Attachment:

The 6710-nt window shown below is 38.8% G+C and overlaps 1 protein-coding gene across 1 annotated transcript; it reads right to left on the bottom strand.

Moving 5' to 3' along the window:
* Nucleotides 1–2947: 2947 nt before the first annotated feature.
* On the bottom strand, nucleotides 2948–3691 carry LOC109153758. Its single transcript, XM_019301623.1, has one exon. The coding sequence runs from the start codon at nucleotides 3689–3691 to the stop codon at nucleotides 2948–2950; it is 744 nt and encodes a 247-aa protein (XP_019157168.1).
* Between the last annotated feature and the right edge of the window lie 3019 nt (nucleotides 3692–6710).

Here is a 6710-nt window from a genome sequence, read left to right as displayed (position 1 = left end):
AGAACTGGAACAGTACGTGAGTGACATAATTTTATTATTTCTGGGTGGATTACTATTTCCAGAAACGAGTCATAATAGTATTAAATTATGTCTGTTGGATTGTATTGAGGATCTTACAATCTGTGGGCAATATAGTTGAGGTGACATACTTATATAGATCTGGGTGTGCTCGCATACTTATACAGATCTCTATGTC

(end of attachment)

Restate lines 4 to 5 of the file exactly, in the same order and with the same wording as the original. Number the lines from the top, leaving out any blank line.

* On the bottom strand, nucleotides 2948–3691 carry LOC109153758. Its single transcript, XM_019301623.1, has one exon. The coding sequence runs from the start codon at nucleotides 3689–3691 to the stop codon at nucleotides 2948–2950; it is 744 nt and encodes a 247-aa protein (XP_019157168.1).
* Between the last annotated feature and the right edge of the window lie 3019 nt (nucleotides 3692–6710).